Does it even qualify as "punishment" if most of it is a crock of lies? It's not enough that it lives in your crotch. It's also a mind reader, a snitch, and it hates you. You're supposed to have fun all night to keep the Sanshi from tattling, but if you're hoping to factor a horizontal tango into that equation, Gyoshu is just waiting to screw you over anyway. Literally the only "cure" given for this parasite is to just not have any sex until Koushin is over, and if you do, you'd better make sure you really never, ever fall asleep on any other Koushin to come.

Design Review:

Aesthetically, Gyoshu works well as the unofficial "face" of the body bugs. The pale, egg-shaped body, six long limbs, flower-shaped head and long, cartoonish tongue are all immediately memorable, and feel much more like a modern science fiction design than the kinds of mammaloid and humanoid beings common to its era. That flower shape is even supposed to be its mouth, the despite the location of the tongue, a type of mouth common to modern creature designs but only really present in the nematoda when viewed at great enough magnification, and it's not the last belly bug that's going to sport one.

Conceptually, Gyoshu is a little less exemplary of the Hara no Mushi, since it's a much more "supernatural" than "medical" threat, though the book, like the culture that spawned it, doesn't really draw a line between the two and had no reason to believe it was supposed to.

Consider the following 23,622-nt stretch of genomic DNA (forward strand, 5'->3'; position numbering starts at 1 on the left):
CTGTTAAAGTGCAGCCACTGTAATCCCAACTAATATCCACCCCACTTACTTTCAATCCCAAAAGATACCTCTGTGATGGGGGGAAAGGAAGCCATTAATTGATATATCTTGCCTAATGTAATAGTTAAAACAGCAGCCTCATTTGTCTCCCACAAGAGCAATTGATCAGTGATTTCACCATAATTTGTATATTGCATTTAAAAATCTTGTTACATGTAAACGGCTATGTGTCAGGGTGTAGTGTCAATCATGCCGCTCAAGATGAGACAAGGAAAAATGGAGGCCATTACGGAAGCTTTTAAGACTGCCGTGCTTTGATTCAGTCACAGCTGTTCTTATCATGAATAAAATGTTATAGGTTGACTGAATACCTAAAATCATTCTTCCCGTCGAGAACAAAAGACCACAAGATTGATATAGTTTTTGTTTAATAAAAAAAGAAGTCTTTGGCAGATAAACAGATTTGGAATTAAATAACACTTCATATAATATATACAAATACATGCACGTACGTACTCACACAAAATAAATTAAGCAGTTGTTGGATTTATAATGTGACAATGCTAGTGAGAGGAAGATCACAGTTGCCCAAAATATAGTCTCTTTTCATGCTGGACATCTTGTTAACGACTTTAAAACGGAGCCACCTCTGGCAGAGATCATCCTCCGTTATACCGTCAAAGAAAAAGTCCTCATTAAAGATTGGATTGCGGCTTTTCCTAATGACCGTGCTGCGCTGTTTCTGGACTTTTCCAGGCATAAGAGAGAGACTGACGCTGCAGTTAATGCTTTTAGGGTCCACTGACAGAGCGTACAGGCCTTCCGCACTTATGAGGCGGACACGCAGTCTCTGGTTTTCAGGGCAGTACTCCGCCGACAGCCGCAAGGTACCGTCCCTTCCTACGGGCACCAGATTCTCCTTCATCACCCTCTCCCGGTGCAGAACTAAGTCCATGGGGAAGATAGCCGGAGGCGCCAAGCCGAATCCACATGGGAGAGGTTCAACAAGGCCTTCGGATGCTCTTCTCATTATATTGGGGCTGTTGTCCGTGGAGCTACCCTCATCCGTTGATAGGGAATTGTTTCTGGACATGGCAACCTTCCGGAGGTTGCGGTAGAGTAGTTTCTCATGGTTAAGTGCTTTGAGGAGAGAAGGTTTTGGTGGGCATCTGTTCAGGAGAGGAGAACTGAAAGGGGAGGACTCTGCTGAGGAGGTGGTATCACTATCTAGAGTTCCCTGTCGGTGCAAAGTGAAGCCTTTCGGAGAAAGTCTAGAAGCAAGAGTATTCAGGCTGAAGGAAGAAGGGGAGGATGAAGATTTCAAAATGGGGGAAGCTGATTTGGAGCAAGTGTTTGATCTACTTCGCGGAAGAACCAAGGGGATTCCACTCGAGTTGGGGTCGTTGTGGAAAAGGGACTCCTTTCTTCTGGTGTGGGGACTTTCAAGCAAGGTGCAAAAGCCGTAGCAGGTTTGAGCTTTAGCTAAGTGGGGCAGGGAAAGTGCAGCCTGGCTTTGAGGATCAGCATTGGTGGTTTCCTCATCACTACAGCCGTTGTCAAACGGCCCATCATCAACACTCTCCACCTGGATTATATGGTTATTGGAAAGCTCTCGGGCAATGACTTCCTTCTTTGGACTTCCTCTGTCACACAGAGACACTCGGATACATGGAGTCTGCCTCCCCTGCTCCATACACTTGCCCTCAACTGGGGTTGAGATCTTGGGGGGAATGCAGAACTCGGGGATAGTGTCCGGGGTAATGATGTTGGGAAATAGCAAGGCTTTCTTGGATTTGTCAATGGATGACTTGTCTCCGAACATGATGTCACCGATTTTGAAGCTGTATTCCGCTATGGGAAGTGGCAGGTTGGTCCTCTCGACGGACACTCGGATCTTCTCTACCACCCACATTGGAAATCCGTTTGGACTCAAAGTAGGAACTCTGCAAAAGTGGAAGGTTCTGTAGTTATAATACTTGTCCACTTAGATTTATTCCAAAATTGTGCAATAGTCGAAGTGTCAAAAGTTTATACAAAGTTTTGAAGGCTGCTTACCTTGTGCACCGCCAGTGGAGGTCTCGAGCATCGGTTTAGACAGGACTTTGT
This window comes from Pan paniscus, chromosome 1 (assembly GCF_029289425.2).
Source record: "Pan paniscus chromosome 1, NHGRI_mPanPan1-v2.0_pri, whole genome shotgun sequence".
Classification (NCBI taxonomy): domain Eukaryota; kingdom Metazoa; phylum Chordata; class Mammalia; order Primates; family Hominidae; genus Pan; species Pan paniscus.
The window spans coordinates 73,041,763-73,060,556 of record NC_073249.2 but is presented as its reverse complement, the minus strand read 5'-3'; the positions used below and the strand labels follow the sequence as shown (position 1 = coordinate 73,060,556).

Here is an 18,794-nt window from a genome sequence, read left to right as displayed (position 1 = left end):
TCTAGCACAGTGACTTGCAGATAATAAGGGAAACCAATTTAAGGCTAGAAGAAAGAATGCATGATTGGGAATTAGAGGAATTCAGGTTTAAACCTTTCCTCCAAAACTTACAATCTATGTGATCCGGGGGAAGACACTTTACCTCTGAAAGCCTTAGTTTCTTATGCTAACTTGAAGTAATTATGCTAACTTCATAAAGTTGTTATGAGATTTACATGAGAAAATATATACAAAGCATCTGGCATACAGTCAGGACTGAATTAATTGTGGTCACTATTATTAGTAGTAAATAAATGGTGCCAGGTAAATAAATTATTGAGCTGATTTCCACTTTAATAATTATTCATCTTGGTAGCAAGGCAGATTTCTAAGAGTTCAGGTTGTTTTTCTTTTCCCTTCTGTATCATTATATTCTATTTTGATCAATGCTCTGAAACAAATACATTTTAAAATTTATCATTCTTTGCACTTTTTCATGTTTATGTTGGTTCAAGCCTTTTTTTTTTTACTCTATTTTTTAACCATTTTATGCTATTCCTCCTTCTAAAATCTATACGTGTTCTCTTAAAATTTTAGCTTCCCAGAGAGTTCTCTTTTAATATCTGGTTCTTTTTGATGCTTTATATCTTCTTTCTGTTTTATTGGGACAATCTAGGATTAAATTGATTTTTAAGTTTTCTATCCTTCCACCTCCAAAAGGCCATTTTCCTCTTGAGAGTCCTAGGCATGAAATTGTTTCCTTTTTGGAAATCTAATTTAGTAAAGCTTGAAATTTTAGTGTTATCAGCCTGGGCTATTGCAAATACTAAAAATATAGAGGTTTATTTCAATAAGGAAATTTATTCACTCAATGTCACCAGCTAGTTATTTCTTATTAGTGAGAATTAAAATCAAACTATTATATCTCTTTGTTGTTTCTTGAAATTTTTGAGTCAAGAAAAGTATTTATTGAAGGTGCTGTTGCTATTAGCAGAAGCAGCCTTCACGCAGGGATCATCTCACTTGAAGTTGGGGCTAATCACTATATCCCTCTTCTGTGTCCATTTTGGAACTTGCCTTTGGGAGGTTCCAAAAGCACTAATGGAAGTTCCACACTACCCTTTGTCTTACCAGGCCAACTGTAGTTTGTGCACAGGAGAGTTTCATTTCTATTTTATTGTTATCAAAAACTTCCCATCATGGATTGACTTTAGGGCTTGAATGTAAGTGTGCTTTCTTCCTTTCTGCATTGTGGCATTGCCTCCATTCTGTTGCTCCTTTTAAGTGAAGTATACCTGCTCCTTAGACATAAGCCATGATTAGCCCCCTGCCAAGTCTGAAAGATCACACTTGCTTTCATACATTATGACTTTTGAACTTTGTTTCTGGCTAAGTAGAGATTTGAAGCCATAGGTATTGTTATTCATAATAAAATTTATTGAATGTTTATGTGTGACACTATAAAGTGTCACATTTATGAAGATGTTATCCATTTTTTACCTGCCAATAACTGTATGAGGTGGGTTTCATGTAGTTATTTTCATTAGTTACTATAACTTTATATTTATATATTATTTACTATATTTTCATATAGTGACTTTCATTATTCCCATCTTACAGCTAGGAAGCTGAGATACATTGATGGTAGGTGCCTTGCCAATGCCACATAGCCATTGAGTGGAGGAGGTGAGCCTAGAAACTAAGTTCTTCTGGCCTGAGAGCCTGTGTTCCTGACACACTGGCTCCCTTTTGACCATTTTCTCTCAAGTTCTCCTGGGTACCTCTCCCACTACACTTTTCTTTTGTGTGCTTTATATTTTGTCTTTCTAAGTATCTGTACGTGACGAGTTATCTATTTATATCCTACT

Photo: Doc. RNDr. Josef Reischig, CSc.

Interestingly enough, Gyoshu's name is also the Japanese term for pinworm, but it otherwise shares nothing in common with the tiny nematodes, other than of course that mouth, and there's no possible way the author could have known that a pinworm had tripartate lips.....could there?

No, from its overall outline to its habitat, Gyoshu was almost surely inspired by the humble "pubic louse" or "crab louse," an insect of the order pthiraptera. What's really interesting about this entire group is that they afflict only mammals and birds, having evolved alongside the development of fur and feather coats in vertebrates as far back as the dinosaurs. Like many parasites, they tend to be extremely host specific, meaning that the louse of a particular rodent species may find even another, closely related rodent to be inhospitable, and as a general rule, there is only one louse species per host species...with the notable exception of us humans.